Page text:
Race Class                0.098                       0.7545

Field Size                  4.821                        0.0282

Going                        0.668                        0.4137

Table 5: Contributors to Winning Distances


In addition to the obvious effect of Trip and Going on winning distances, Field Sizes and Race Class are also significant contributors. Whilst the handicapper appears to take these factors into account in setting handicap marks, in the case of large fields size handicap winners it appears that winners are insufficiently penalised. It is a small step to suggest that placed horses from large Field Size races are worthy of particular attention next time out.

Yearling Sales vs. Breeze Ups: Where Should You Buy?


There are two options for buying racehorses with a flat campaign in mind – the Yearling Sales or Breeze Ups. At the Yearling Sales, which take place in the Autumn, horses are sold unbroken, wheras at the Breeze Ups, which take place the following Spring, part of the sales process is that the horses catalogued breeze for 2 furlongs. Breeze times are used by many as an input into their buying decision. Breeze Up sales have their critics. Young horses being pushed too hard, too young, with a preparation  that instills poor habits (‘boiled brains’), horses do not train on and are more prone to a lack of soundness. Added to that is a perception that horses sold at the Breeze Ups are expensive for what you get. There also exists the perfect totem for Breeze Up critics – The Green Monkey, who breezed in sub 10 seconds, was bought for $16m by Coolmore and never won a race. So is what happened with The Green Monkey indicative of what happens with many Breeze Up graduates? Or can a variant of Godwin’s Law be invoked, so that anyone who mentions The Green Monkey in a discussion regarding the merits of Breeze Up sales has automatically lost the argument? In this blog post the graduates from  Tattersalls Yearling Sales from the Autumn of 2011 are compared with the graduates from the Spring 2012 Breeze Up Sales that took place at Kempton (Ready to Run), Tattersalls Guineas, Tattersalls Craven and DBS. Racecourse performance is compared, along with prices paid.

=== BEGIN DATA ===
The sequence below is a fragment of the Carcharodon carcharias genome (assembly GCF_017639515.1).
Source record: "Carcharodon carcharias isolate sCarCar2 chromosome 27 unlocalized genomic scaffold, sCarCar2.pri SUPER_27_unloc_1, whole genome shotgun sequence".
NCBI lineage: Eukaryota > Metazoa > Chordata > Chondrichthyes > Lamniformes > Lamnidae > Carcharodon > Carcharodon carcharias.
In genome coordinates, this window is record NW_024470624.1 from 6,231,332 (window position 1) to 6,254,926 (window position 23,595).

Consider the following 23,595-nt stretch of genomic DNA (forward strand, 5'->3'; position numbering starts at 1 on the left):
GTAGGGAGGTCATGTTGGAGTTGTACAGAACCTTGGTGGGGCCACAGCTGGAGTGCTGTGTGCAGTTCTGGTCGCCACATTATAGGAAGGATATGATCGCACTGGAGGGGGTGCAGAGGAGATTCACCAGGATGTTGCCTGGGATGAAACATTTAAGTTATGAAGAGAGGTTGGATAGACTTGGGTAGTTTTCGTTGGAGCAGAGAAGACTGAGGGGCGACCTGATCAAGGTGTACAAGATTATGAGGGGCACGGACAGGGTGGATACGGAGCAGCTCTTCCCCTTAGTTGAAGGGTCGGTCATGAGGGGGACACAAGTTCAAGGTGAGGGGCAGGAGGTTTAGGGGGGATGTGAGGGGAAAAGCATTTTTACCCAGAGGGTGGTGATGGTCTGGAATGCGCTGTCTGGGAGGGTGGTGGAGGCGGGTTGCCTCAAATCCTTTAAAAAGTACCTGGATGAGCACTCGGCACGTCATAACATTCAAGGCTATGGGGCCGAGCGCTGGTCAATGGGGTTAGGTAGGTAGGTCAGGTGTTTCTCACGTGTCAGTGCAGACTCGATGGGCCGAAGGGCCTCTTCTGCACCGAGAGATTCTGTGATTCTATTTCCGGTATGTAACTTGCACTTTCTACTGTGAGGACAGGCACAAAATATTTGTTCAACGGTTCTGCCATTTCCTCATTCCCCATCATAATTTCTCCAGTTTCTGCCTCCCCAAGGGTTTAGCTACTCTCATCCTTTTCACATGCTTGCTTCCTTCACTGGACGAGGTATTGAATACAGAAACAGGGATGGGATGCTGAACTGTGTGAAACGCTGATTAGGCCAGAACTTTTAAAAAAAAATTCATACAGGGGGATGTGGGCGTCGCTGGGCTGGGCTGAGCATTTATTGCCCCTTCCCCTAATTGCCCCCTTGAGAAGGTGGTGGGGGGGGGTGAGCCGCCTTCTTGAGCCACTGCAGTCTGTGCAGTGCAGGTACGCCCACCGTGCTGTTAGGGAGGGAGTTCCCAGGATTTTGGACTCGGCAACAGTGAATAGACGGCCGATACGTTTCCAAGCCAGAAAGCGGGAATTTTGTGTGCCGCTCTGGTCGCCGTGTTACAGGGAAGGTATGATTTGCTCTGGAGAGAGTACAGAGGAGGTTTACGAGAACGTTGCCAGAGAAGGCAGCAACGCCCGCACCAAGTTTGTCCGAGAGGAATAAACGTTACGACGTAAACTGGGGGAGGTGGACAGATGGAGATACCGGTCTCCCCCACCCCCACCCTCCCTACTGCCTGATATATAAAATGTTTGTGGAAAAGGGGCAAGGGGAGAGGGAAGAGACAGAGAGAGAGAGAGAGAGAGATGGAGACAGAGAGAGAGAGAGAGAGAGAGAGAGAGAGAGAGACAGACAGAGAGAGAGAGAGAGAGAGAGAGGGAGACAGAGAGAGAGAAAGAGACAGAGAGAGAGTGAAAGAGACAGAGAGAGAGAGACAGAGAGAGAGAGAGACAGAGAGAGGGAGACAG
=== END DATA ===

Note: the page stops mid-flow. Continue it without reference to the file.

The analysis that underpins this piece was carried out in the R statistical environment accessing Raceform Interactive (RFI) data. This is the same data used by the Racing Post.  Sales information and racecourse performances (wins, runs, ratings) for the 2012 and 2013 flat seasons were collected. For analysis of racecourse performance horses were categorised as coming from either yearling sales, or breeze ups. Horses that sold at more than one sale were placed according to the category of the latest sale.

Catalogue Numbers, Appearance Rates and Withdrawals

Table 1 shows the number of horses in each sale category and the number of horses that went on to compete in a race. the appearance rate for Breeze Ups is 72%, higher than that for the Yearling Sales. The underlying data is from RFI, which records all GB and Irish racing and higher grade overseas races. Sales graduates that raced overseas at a lower level will not be included and so there is a degree of under-reporting in Table 1.  It is possible the Yearling Sales would be more affected by this than the Breeze Ups when overseas buyers are considered, even taking this into account there is little evidence that horses prepared for Breeze Ups are less likely to reach the racecourse.

The withdrawn columns show the numbers/percentages of horses that are withdrawn from sale but subsequently race. The withdrawal rate is twice as high for Breeze Ups. Because horses have to do more at the Breeze Ups than the Yearling Sales, it is not surprising a higher withdrawal rate exists. Consignors do not wish to jeopardise the sale value by sending horses to the Breeze Ups that are not ready to do themselves justice.

Category Catalogued Raced Raced (%) Withdrawn Withdrawn
Yearling Sales 1670 1137 68% 78 4.7%
Breeze Ups 601 434 72% 58 9.7%
Grand Total 2271 1571 69% 136 6.0%

Table 1: Catalogue sizes, appearances and withdrawals by category

Sales Prices

Table 2 shows the number of horses that were sold by category, as well as median, average and maximum prices. Sales exclude vendor buybacks and horses not sold, and the yearling sale numbers exclude those horses that went on to be sold at Breeze Ups. The median sale price was £38,000 at the Yearling Sales and £30,000 at the Breeze Ups. Averages and maximum sale prices were also higher for the Yearling Sales.  These numbers exclude any saving on training fees that accrues from buying ca. 6 months later at the Breeze Ups.

Category Number Median (£) Average (£) Maximum (£)
Yearling Sales 809      38,000             65,972   700,000
Breeze Ups 291      30,000             42,711   300,000

Table 2: Sale Information by category

Ratings Achieved by Sale Category